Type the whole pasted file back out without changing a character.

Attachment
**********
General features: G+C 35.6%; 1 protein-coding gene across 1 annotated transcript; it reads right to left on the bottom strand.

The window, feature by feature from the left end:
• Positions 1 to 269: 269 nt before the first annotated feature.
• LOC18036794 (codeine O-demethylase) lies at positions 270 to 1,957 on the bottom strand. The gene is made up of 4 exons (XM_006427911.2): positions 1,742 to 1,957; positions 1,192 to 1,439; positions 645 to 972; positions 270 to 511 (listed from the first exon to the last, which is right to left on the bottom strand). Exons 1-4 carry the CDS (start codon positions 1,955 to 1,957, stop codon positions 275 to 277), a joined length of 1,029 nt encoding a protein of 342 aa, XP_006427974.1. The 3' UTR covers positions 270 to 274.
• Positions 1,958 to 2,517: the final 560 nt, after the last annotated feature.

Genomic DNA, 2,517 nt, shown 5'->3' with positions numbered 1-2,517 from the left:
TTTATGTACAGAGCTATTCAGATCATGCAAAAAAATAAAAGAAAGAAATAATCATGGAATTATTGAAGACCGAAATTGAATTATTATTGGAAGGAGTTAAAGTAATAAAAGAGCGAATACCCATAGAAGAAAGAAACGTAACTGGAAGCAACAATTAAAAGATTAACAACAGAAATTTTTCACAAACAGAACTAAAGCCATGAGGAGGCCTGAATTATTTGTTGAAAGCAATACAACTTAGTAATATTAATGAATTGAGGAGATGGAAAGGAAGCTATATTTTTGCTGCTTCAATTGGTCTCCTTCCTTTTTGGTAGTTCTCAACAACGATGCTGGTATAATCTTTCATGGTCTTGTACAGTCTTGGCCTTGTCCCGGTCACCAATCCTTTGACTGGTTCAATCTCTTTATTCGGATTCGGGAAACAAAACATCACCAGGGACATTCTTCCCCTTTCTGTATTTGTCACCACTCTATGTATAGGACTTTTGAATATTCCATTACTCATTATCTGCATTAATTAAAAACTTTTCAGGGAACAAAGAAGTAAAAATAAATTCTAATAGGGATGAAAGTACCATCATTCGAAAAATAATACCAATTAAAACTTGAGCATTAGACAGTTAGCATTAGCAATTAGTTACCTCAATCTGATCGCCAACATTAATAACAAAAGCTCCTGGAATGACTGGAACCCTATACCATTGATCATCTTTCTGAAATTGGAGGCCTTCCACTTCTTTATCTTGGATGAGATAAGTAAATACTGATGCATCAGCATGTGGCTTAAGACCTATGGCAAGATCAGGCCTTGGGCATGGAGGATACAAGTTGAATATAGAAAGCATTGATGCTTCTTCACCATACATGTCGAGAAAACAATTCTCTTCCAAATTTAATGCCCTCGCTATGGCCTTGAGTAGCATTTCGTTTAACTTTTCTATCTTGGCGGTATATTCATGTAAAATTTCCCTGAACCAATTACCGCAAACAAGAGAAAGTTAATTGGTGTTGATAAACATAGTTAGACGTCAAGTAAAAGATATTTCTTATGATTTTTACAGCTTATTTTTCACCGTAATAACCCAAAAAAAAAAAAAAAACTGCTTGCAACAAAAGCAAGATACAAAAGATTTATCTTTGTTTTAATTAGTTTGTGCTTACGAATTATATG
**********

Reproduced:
General features: G+C 35.6%; 1 protein-coding gene across 1 annotated transcript; it reads right to left on the bottom strand.

The window, feature by feature from the left end:
• Positions 1 to 269: 269 nt before the first annotated feature.
• LOC18036794 (codeine O-demethylase) lies at positions 270 to 1,957 on the bottom strand. The gene is made up of 4 exons (XM_006427911.2): positions 1,742 to 1,957; positions 1,192 to 1,439; positions 645 to 972; positions 270 to 511 (listed from the first exon to the last, which is right to left on the bottom strand). Exons 1-4 carry the CDS (start codon positions 1,955 to 1,957, stop codon positions 275 to 277), a joined length of 1,029 nt encoding a protein of 342 aa, XP_006427974.1. The 3' UTR covers positions 270 to 274.
• Positions 1,958 to 2,517: the final 560 nt, after the last annotated feature.

Genomic DNA, 2,517 nt, shown 5'->3' with positions numbered 1-2,517 from the left:
TTTATGTACAGAGCTATTCAGATCATGCAAAAAAATAAAAGAAAGAAATAATCATGGAATTATTGAAGACCGAAATTGAATTATTATTGGAAGGAGTTAAAGTAATAAAAGAGCGAATACCCATAGAAGAAAGAAACGTAACTGGAAGCAACAATTAAAAGATTAACAACAGAAATTTTTCACAAACAGAACTAAAGCCATGAGGAGGCCTGAATTATTTGTTGAAAGCAATACAACTTAGTAATATTAATGAATTGAGGAGATGGAAAGGAAGCTATATTTTTGCTGCTTCAATTGGTCTCCTTCCTTTTTGGTAGTTCTCAACAACGATGCTGGTATAATCTTTCATGGTCTTGTACAGTCTTGGCCTTGTCCCGGTCACCAATCCTTTGACTGGTTCAATCTCTTTATTCGGATTCGGGAAACAAAACATCACCAGGGACATTCTTCCCCTTTCTGTATTTGTCACCACTCTATGTATAGGACTTTTGAATATTCCATTACTCATTATCTGCATTAATTAAAAACTTTTCAGGGAACAAAGAAGTAAAAATAAATTCTAATAGGGATGAAAGTACCATCATTCGAAAAATAATACCAATTAAAACTTGAGCATTAGACAGTTAGCATTAGCAATTAGTTACCTCAATCTGATCGCCAACATTAATAACAAAAGCTCCTGGAATGACTGGAACCCTATACCATTGATCATCTTTCTGAAATTGGAGGCCTTCCACTTCTTTATCTTGGATGAGATAAGTAAATACTGATGCATCAGCATGTGGCTTAAGACCTATGGCAAGATCAGGCCTTGGGCATGGAGGATACAAGTTGAATATAGAAAGCATTGATGCTTCTTCACCATACATGTCGAGAAAACAATTCTCTTCCAAATTTAATGCCCTCGCTATGGCCTTGAGTAGCATTTCGTTTAACTTTTCTATCTTGGCGGTATATTCATGTAAAATTTCCCTGAACCAATTACCGCAAACAAGAGAAAGTTAATTGGTGTTGATAAACATAGTTAGACGTCAAGTAAAAGATATTTCTTATGATTTTTACAGCTTATTTTTCACCGTAATAACCCAAAAAAAAAAAAAAAACTGCTTGCAACAAAAGCAAGATACAAAAGATTTATCTTTGTTTTAATTAGTTTGTGCTTACGAATTATATG